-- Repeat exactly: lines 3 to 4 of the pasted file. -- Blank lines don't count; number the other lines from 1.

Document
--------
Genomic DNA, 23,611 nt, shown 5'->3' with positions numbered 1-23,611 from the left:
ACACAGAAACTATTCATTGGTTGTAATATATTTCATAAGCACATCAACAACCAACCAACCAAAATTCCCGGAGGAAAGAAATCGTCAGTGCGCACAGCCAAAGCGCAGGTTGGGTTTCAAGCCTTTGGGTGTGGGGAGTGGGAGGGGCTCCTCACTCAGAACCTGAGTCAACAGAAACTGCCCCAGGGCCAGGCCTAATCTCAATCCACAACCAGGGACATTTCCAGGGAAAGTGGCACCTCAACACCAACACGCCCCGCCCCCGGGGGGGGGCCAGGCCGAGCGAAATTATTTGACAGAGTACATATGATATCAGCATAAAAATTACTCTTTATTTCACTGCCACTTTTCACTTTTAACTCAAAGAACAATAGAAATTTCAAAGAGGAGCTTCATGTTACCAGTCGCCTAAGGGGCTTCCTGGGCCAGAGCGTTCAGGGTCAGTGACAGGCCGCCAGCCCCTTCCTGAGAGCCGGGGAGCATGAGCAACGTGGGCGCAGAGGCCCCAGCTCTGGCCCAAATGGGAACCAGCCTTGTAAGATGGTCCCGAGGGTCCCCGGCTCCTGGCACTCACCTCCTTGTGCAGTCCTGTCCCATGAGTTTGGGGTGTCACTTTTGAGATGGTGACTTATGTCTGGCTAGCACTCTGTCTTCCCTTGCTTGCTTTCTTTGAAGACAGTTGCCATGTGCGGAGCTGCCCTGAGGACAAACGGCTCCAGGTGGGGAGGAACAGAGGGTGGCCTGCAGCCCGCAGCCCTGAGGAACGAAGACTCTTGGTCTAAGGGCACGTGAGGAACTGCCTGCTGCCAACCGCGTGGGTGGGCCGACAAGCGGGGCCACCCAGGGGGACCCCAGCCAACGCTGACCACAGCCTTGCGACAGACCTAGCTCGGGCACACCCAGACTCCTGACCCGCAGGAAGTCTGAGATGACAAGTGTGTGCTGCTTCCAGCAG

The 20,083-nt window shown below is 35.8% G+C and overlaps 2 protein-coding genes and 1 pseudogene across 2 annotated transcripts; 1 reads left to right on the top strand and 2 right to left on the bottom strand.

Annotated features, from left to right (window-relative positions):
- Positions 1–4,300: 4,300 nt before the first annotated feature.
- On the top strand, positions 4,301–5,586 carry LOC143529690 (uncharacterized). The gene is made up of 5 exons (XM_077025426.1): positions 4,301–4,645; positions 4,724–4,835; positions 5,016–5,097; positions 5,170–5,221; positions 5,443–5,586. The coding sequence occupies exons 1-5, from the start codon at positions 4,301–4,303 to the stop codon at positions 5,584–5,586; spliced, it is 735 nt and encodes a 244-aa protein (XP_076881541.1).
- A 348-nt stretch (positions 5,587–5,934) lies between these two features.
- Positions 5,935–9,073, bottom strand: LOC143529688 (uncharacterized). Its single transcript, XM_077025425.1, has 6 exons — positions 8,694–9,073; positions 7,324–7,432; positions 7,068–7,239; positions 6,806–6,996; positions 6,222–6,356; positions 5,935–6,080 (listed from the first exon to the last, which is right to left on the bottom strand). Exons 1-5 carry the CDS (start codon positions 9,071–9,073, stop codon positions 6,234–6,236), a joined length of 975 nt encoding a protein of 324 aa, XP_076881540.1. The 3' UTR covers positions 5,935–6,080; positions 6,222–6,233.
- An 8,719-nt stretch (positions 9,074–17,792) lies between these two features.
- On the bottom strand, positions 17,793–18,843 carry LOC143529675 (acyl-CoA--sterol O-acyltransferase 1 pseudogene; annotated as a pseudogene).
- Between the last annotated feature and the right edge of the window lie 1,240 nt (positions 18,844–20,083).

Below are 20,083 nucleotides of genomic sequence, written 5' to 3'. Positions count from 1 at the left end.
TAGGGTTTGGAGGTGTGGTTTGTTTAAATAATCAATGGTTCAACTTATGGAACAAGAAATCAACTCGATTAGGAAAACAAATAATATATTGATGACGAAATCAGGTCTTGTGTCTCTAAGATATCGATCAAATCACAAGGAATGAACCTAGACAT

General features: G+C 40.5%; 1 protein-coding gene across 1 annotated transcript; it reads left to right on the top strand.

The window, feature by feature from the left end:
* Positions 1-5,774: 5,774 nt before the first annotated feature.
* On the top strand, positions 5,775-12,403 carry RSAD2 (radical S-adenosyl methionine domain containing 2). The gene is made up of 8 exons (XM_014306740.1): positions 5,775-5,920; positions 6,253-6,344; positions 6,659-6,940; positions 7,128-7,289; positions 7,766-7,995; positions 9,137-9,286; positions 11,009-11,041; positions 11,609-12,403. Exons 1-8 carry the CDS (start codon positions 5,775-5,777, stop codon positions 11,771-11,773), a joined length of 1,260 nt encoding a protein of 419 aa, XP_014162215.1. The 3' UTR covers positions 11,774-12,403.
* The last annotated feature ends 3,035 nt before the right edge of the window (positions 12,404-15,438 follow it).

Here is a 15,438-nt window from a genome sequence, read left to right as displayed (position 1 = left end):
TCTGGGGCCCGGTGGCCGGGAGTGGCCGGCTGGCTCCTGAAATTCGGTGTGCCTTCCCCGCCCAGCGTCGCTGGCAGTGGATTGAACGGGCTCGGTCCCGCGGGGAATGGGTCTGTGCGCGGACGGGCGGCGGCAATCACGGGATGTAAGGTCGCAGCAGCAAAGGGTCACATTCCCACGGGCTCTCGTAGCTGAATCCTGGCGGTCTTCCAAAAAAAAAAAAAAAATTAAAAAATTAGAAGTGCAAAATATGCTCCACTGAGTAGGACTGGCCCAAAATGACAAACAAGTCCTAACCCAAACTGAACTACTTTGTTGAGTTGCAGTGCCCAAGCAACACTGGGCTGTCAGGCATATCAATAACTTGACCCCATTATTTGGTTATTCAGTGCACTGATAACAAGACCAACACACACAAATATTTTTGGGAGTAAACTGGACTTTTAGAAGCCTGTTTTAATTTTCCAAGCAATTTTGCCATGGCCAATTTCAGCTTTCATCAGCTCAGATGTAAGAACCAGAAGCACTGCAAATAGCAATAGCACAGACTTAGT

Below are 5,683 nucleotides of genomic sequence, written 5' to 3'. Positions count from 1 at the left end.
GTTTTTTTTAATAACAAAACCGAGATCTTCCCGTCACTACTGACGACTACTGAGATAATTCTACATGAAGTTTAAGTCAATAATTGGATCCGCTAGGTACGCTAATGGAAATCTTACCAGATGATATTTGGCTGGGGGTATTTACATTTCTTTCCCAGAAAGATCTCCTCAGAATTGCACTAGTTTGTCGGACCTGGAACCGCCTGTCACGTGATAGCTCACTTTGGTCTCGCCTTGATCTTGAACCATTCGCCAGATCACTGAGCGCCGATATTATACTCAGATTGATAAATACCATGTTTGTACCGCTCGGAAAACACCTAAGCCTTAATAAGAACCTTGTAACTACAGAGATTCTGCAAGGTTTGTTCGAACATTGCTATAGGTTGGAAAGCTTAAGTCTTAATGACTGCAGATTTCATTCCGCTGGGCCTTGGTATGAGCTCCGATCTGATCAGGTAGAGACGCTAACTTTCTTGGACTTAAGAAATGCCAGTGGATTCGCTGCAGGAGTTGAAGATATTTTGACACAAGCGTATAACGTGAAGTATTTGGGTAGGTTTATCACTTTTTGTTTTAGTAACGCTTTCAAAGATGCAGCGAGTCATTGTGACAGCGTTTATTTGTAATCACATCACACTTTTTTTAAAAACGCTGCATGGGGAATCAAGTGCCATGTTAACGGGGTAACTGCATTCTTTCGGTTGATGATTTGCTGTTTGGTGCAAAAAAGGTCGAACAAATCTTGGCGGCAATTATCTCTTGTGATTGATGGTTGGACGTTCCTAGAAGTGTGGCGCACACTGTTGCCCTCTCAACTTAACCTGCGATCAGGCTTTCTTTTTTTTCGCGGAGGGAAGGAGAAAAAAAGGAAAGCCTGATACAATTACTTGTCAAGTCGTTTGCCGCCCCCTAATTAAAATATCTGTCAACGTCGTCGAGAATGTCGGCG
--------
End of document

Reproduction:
The 20,083-nt window shown below is 35.8% G+C and overlaps 2 protein-coding genes and 1 pseudogene across 2 annotated transcripts; 1 reads left to right on the top strand and 2 right to left on the bottom strand.

Annotated features, from left to right (window-relative positions):